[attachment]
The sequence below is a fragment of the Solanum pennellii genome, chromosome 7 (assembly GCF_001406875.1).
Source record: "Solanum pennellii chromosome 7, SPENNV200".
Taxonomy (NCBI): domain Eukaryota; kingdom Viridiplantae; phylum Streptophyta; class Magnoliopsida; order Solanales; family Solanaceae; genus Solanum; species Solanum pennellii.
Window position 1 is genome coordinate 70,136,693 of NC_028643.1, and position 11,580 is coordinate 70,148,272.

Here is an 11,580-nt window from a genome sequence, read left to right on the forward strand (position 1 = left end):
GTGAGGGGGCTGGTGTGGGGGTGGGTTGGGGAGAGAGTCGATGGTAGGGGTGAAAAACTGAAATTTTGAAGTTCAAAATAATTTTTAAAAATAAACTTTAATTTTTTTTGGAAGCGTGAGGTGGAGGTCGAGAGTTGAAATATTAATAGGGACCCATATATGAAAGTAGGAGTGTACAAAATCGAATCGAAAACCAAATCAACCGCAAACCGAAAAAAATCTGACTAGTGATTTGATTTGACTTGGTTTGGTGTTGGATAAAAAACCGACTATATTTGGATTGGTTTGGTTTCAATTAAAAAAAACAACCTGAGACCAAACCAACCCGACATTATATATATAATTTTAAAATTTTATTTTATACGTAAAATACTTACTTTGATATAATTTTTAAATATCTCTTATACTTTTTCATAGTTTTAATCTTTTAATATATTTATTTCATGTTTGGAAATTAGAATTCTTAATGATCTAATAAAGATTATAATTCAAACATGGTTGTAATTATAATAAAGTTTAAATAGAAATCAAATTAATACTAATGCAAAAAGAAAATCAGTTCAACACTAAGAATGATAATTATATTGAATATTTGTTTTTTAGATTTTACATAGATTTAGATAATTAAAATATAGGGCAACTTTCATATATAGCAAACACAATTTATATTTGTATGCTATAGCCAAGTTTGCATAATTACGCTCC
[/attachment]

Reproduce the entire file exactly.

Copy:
The sequence below is a fragment of the Solanum pennellii genome, chromosome 7 (assembly GCF_001406875.1).
Source record: "Solanum pennellii chromosome 7, SPENNV200".
Taxonomy (NCBI): domain Eukaryota; kingdom Viridiplantae; phylum Streptophyta; class Magnoliopsida; order Solanales; family Solanaceae; genus Solanum; species Solanum pennellii.
Window position 1 is genome coordinate 70,136,693 of NC_028643.1, and position 11,580 is coordinate 70,148,272.

Here is an 11,580-nt window from a genome sequence, read left to right on the forward strand (position 1 = left end):
GTGAGGGGGCTGGTGTGGGGGTGGGTTGGGGAGAGAGTCGATGGTAGGGGTGAAAAACTGAAATTTTGAAGTTCAAAATAATTTTTAAAAATAAACTTTAATTTTTTTTGGAAGCGTGAGGTGGAGGTCGAGAGTTGAAATATTAATAGGGACCCATATATGAAAGTAGGAGTGTACAAAATCGAATCGAAAACCAAATCAACCGCAAACCGAAAAAAATCTGACTAGTGATTTGATTTGACTTGGTTTGGTGTTGGATAAAAAACCGACTATATTTGGATTGGTTTGGTTTCAATTAAAAAAAACAACCTGAGACCAAACCAACCCGACATTATATATATAATTTTAAAATTTTATTTTATACGTAAAATACTTACTTTGATATAATTTTTAAATATCTCTTATACTTTTTCATAGTTTTAATCTTTTAATATATTTATTTCATGTTTGGAAATTAGAATTCTTAATGATCTAATAAAGATTATAATTCAAACATGGTTGTAATTATAATAAAGTTTAAATAGAAATCAAATTAATACTAATGCAAAAAGAAAATCAGTTCAACACTAAGAATGATAATTATATTGAATATTTGTTTTTTAGATTTTACATAGATTTAGATAATTAAAATATAGGGCAACTTTCATATATAGCAAACACAATTTATATTTGTATGCTATAGCCAAGTTTGCATAATTACGCTCC